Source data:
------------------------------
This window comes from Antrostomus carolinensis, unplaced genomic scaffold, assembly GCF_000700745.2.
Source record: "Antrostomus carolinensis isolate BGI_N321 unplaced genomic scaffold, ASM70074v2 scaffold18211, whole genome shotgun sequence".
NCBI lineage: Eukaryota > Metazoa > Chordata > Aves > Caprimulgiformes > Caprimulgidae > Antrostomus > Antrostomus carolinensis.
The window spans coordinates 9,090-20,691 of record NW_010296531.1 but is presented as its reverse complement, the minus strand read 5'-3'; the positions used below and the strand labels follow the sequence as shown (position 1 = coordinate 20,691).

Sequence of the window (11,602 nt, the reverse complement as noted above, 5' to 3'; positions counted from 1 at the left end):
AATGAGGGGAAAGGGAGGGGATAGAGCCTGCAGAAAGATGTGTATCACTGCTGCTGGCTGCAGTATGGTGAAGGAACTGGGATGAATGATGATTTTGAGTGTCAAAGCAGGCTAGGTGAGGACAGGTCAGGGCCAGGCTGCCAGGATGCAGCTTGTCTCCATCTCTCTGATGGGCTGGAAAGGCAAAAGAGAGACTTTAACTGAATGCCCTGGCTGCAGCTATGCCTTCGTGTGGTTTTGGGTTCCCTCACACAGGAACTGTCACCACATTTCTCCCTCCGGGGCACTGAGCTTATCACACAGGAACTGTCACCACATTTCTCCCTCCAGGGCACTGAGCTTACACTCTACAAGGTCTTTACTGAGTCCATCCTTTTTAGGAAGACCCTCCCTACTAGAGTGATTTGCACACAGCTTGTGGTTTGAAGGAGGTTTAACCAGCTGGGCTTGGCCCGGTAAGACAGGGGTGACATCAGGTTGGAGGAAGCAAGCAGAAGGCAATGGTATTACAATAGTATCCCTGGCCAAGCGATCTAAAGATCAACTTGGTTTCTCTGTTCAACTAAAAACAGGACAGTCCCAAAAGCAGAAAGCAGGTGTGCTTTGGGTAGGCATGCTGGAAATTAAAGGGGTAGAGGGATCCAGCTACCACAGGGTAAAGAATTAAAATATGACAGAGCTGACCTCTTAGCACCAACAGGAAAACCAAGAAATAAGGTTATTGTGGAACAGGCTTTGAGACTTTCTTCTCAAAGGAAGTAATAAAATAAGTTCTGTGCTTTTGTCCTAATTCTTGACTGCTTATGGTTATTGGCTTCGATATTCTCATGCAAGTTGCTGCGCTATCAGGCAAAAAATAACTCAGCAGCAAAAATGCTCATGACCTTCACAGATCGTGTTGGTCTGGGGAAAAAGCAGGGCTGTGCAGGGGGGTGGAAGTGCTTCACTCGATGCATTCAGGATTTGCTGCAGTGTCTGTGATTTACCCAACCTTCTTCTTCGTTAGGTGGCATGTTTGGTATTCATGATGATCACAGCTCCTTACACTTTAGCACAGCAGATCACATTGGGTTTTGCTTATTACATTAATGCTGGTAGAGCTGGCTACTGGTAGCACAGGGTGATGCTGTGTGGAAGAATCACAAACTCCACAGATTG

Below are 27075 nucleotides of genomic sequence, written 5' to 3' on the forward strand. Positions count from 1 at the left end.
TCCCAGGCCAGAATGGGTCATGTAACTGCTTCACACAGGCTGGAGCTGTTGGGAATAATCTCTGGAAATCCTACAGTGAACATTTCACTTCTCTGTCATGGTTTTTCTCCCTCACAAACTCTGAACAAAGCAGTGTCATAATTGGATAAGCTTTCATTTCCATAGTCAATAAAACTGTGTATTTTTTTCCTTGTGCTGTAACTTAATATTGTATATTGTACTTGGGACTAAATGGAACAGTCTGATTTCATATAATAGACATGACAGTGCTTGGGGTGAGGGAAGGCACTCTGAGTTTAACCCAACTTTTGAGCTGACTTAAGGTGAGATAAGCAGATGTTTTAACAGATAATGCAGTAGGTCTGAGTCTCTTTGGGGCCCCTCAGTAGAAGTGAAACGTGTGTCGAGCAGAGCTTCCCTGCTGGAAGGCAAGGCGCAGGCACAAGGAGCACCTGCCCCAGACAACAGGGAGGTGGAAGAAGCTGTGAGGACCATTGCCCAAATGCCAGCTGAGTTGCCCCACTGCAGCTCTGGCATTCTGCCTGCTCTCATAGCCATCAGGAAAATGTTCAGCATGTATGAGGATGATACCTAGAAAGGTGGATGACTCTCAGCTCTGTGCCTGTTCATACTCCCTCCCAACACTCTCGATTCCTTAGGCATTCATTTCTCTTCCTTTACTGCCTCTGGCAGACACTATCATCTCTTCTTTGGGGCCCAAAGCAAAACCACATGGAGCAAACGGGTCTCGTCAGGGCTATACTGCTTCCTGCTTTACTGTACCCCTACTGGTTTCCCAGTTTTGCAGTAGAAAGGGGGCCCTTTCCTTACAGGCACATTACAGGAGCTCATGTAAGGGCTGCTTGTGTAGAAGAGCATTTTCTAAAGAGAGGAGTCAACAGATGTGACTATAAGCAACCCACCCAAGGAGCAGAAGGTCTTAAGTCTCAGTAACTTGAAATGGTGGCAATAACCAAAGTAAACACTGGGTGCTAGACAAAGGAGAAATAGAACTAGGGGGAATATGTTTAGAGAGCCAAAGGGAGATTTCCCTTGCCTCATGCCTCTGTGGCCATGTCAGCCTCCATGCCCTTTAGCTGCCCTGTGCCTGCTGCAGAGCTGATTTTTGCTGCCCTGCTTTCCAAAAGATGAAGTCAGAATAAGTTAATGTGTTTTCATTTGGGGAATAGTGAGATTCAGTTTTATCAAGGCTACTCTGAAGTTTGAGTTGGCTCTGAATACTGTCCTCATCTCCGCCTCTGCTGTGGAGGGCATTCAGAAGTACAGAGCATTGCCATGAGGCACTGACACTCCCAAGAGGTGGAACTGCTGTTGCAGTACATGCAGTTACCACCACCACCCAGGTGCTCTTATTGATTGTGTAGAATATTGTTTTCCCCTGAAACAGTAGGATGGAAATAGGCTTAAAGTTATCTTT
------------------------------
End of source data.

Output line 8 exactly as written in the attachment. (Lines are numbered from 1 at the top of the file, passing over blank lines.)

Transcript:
TCCCAGGCCAGAATGGGTCATGTAACTGCTTCACACAGGCTGGAGCTGTTGGGAATAATCTCTGGAAATCCTACAGTGAACATTTCACTTCTCTGTCATGGTTTTTCTCCCTCACAAACTCTGAACAAAGCAGTGTCATAATTGGATAAGCTTTCATTTCCATAGTCAATAAAACTGTGTATTTTTTTCCTTGTGCTGTAACTTAATATTGTATATTGTACTTGGGACTAAATGGAACAGTCTGATTTCATATAATAGACATGACAGTGCTTGGGGTGAGGGAAGGCACTCTGAGTTTAACCCAACTTTTGAGCTGACTTAAGGTGAGATAAGCAGATGTTTTAACAGATAATGCAGTAGGTCTGAGTCTCTTTGGGGCCCCTCAGTAGAAGTGAAACGTGTGTCGAGCAGAGCTTCCCTGCTGGAAGGCAAGGCGCAGGCACAAGGAGCACCTGCCCCAGACAACAGGGAGGTGGAAGAAGCTGTGAGGACCATTGCCCAAATGCCAGCTGAGTTGCCCCACTGCAGCTCTGGCATTCTGCCTGCTCTCATAGCCATCAGGAAAATGTTCAGCATGTATGAGGATGATACCTAGAAAGGTGGATGACTCTCAGCTCTGTGCCTGTTCATACTCCCTCCCAACACTCTCGATTCCTTAGGCATTCATTTCTCTTCCTTTACTGCCTCTGGCAGACACTATCATCTCTTCTTTGGGGCCCAAAGCAAAACCACATGGAGCAAACGGGTCTCGTCAGGGCTATACTGCTTCCTGCTTTACTGTACCCCTACTGGTTTCCCAGTTTTGCAGTAGAAAGGGGGCCCTTTCCTTACAGGCACATTACAGGAGCTCATGTAAGGGCTGCTTGTGTAGAAGAGCATTTTCTAAAGAGAGGAGTCAACAGATGTGACTATAAGCAACCCACCCAAGGAGCAGAAGGTCTTAAGTCTCAGTAACTTGAAATGGTGGCAATAACCAAAGTAAACACTGGGTGCTAGACAAAGGAGAAATAGAACTAGGGGGAATATGTTTAGAGAGCCAAAGGGAGATTTCCCTTGCCTCATGCCTCTGTGGCCATGTCAGCCTCCATGCCCTTTAGCTGCCCTGTGCCTGCTGCAGAGCTGATTTTTGCTGCCCTGCTTTCCAAAAGATGAAGTCAGAATAAGTTAATGTGTTTTCATTTGGGGAATAGTGAGATTCAGTTTTATCAAGGCTACTCTGAAGTTTGAGTTGGCTCTGAATACTGTCCTCATCTCCGCCTCTGCTGTGGAGGGCATTCAGAAGTACAGAGCATTGCCATGAGGCACTGACACTCCCAAGAGGTGGAACTGCTGTTGCAGTACATGCAGTTACCACCACCACCCAGGTGCTCTTATTGATTGTGTAGAATATTGTTTTCCCCTGAAACAGTAGGATGGAAATAGGCTTAAAGTTATCTTT